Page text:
A group purporting to be responsible for the cyber attack on the Waikato District Health Board (DHB) has sent an email, saying it has personal information of patients and employees.
The DHB's entire system crashed a week ago due to a ransomware attack, with some services still down now.
Media organisations were sent the email last night and the cache of material appears to include hijacked information. RNZ referred the email to police.
Waikato DHB chief executive Kevin Snee said the DHB was constrained by what it could say.
"We can't comment as it's a matter of police investigation and we are aware that public commentary can be monitored by the malicious actor so we will not be commenting any further."
Snee said incident response, investigation and remediation was ongoing.
"A number of cyber security experts working with us and the police who are investigating and making sure all leads are followed."
He said a plan was in place if private medical information became public.
"So in these circumstances it is good practice to work with experts in the field and we are working with a company to make sure that all measures are taken by the DHB to protect patients and staff who may have a privacy breach."
Privacy Commissioner John Edwards said his office was continuing to provide advisory support to Waikato DHB and had not yet received any complaints about the breach.
Edwards said police would determine if the email was genuine or not.
He said speculating publicly about the possible harms and outcomes without knowing more would be unhelpful.
RNZ reporter Phil Pennington, who has reviewed the documents to see if they were genuine, told Checkpoint there were dozens of files within files.
He said the documents appeared to include recent data on staff numbers and names, including financial records, contracts and complaints, as well as sensitive patient information.
"It would be a very big excercise indeed to fake something like this, it does appear that they do have sensitive patient information ... there is a lot of it," he said.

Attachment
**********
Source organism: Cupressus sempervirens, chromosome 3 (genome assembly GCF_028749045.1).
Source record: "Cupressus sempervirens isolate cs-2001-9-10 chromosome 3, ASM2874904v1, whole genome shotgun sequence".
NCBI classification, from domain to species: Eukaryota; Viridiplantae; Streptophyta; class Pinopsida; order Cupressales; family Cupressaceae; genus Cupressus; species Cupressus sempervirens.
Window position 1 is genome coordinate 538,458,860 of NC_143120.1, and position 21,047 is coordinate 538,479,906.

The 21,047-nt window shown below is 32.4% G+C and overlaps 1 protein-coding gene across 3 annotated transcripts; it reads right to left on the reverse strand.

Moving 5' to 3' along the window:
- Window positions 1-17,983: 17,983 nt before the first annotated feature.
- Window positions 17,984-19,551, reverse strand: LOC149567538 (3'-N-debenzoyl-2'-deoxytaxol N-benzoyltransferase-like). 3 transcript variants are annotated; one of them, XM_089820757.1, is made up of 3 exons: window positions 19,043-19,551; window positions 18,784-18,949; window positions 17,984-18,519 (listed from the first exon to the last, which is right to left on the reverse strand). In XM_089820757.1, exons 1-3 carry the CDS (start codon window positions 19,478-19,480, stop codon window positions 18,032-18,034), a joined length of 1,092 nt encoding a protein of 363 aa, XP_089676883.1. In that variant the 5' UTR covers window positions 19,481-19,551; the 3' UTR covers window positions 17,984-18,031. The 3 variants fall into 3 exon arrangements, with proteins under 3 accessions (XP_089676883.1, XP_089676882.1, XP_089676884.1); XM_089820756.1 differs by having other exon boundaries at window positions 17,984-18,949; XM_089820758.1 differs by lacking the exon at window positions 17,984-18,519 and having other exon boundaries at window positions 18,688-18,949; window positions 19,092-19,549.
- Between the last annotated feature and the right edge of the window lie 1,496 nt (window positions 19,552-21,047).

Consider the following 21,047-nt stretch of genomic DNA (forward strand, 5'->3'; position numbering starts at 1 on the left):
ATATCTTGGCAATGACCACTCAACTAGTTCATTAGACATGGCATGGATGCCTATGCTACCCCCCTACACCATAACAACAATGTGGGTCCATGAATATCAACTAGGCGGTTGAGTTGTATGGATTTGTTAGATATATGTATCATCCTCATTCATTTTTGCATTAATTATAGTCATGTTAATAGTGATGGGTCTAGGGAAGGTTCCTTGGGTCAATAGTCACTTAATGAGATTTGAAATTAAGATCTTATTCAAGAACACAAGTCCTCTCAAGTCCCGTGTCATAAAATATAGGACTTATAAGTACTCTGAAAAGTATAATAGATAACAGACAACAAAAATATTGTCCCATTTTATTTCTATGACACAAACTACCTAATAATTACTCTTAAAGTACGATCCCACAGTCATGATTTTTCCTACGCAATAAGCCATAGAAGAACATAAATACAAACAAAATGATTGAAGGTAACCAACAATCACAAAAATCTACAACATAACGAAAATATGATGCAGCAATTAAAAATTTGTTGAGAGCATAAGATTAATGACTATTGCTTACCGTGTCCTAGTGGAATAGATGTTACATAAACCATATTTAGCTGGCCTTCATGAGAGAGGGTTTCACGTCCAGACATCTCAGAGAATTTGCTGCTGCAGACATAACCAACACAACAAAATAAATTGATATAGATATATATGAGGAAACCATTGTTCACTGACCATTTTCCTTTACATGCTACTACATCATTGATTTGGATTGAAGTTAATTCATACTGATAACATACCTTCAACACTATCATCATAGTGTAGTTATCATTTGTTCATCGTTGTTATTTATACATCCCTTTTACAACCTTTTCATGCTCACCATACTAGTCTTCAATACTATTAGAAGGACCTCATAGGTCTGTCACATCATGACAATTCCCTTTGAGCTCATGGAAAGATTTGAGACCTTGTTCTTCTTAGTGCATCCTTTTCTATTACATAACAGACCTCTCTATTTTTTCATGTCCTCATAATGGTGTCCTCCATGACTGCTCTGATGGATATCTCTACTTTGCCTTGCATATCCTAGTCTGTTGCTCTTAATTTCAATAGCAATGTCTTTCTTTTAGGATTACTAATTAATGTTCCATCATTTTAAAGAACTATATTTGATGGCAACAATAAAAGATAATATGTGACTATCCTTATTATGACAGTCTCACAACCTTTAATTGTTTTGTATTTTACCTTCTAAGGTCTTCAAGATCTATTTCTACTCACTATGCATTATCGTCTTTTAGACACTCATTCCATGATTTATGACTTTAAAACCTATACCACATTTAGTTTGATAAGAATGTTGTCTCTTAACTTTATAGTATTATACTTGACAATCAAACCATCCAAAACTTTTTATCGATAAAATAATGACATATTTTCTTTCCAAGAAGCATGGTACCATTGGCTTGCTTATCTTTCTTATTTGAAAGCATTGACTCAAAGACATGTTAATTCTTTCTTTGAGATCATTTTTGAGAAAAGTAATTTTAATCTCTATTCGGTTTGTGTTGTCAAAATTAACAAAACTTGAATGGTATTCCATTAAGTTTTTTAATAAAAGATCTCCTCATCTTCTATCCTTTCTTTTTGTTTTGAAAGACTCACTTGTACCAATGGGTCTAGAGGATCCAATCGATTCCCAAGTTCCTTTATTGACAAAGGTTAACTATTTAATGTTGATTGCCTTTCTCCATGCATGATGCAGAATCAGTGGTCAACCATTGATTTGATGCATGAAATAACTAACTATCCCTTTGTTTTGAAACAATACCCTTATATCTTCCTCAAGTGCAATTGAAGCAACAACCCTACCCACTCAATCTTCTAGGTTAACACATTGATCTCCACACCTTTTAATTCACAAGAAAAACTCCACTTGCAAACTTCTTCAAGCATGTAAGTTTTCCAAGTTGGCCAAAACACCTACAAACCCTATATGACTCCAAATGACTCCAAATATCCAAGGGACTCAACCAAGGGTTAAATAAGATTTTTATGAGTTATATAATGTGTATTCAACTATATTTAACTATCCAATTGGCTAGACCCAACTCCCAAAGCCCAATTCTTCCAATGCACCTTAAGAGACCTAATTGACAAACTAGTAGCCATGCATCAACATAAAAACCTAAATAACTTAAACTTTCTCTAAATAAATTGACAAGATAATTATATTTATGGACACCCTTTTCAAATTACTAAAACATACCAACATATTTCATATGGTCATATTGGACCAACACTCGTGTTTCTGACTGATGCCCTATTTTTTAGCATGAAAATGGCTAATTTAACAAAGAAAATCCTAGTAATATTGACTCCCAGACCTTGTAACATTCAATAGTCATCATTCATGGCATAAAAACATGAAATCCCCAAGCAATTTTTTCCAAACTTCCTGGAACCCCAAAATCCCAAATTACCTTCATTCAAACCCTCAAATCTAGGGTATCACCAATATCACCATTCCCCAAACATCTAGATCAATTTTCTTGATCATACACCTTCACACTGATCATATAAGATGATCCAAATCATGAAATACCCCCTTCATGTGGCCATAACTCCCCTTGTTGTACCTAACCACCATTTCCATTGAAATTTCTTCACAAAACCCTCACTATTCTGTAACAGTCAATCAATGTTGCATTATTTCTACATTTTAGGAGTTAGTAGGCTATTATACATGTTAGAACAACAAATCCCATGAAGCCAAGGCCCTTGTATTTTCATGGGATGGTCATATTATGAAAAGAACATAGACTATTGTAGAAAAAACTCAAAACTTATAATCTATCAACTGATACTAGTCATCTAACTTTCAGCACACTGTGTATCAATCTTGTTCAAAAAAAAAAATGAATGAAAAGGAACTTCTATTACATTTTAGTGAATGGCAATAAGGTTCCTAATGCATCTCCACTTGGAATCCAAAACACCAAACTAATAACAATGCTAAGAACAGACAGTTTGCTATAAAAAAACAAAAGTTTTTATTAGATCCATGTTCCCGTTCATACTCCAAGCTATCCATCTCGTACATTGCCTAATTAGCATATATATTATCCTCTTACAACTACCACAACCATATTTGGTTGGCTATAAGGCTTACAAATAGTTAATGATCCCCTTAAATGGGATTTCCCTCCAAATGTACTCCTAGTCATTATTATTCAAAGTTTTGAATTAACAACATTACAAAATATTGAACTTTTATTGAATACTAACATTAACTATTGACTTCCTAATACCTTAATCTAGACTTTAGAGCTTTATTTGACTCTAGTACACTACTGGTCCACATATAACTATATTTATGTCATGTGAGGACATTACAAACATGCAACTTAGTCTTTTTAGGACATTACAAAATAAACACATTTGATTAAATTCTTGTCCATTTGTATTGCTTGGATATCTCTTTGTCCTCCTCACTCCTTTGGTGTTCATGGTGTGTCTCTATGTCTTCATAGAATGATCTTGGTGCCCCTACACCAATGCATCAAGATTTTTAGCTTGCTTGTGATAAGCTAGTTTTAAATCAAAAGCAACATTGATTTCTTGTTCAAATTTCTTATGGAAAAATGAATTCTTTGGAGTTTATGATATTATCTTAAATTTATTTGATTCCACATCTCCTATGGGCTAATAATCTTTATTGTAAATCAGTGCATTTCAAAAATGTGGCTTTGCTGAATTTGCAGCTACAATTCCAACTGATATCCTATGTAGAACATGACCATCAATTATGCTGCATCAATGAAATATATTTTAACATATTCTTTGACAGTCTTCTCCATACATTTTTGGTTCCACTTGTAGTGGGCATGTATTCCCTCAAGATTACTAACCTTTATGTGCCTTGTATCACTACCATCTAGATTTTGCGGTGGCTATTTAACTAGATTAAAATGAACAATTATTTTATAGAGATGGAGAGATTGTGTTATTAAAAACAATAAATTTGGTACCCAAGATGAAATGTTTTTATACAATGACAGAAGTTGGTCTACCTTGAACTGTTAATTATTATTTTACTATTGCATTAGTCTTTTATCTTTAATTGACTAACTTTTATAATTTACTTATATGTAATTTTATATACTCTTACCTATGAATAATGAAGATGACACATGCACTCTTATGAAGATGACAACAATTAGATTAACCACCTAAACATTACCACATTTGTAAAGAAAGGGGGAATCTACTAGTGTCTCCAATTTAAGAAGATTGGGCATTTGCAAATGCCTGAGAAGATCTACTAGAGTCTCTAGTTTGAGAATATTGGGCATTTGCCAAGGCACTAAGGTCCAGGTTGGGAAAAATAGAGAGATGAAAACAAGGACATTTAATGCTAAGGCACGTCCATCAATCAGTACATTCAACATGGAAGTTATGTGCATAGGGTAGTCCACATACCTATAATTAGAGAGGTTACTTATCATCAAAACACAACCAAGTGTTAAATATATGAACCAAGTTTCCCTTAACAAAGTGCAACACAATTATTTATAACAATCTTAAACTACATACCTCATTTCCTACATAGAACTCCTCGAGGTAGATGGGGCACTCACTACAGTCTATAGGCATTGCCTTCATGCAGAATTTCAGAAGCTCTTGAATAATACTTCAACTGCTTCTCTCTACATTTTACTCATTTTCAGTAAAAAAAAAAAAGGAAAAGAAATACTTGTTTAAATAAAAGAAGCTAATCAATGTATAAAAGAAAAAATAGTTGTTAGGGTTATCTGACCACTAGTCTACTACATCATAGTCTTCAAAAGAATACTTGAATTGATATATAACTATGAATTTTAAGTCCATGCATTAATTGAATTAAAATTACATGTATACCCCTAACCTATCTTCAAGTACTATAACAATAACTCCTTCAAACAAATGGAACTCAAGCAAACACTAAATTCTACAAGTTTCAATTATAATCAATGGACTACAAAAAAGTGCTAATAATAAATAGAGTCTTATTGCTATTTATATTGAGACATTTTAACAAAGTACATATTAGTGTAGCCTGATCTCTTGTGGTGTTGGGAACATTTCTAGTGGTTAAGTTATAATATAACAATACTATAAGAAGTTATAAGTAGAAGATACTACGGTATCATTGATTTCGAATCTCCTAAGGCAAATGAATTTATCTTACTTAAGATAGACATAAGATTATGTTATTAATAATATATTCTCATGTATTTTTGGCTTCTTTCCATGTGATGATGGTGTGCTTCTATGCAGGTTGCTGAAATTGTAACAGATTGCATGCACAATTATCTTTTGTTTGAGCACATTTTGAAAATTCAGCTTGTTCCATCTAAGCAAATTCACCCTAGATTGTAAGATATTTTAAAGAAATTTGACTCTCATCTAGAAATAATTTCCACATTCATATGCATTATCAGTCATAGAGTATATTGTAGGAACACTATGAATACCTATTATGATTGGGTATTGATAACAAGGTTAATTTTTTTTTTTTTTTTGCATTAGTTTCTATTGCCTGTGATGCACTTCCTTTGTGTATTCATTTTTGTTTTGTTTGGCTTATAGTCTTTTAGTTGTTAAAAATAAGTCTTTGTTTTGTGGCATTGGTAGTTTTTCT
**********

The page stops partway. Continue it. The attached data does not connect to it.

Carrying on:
The files also included screenshots identifying hundreds of patients and staff, a few individual records, and some documents spelled out diagnoses, and medical information.
RNZ is taking care to limit the number of staff who can access the information, and confined it so it is not accessible on a network.
Waikato University computer science senior lecturer Vimal Kumar said pressure would be on the DHB to retrieve the information, but that begged the question of how much the hackers could be trusted "that they will not make copies and they will just delete all the data once they have the ransom".
"The attackers would like to make a lot of noise about the data and they would want to try and see how much they can agitate the public on this and put pressure on the DHB."
He said the hackers could sell the data to other cyber criminals and it could be used to scam the victims.
"So you are getting an email or getting an actual mail with somebody trying to pretend to be someone and knowing a lot of information about you, because they got all that information from that data breach."
Kumar said regardless of whether a ransom was paid or not, there was no guarantee the data would be secure.
The DHB said current and former patients needed to be very wary of unsolicited communications claiming to be from the DHB, but it did not know of anyone who had received such communication.
Cancer patients requiring radiation treatment were being sent to private hospitals in Tauranga and Wellington for treatment while the DHB's systems are still down due to the cyber attack.
Hospital and community services director Chris Lowry said there was concern from clinical staff about how they would handle new referrals into the system.
This may include sending patients to other DHBs and possibly to Australia.
"So the clinical teams are raising that as an option. We just need to make sure we have worked through insuring we can use all available space within other cancer centres, without displacing any of their patients before we then look at that, and that would certainly be looked at from a national perspective," Lowry said.
Snee denied the DHB was in any way playing down the situation with its failed IT system.
"While the service has coped and people have gone above and beyond actually, there are issues that have emerged as long as this goes on, cancer [treatment] is a set of particular circumstances that we need to address.
"Obviously all of our services are not working as normal and we think it is important that people understand this. The services are trying really hard to deliver the best possible care for patients under very difficult circumstances."
The DHB said while its main phone numbers were now operational, callers could expect delays or call dropouts and should keep trying.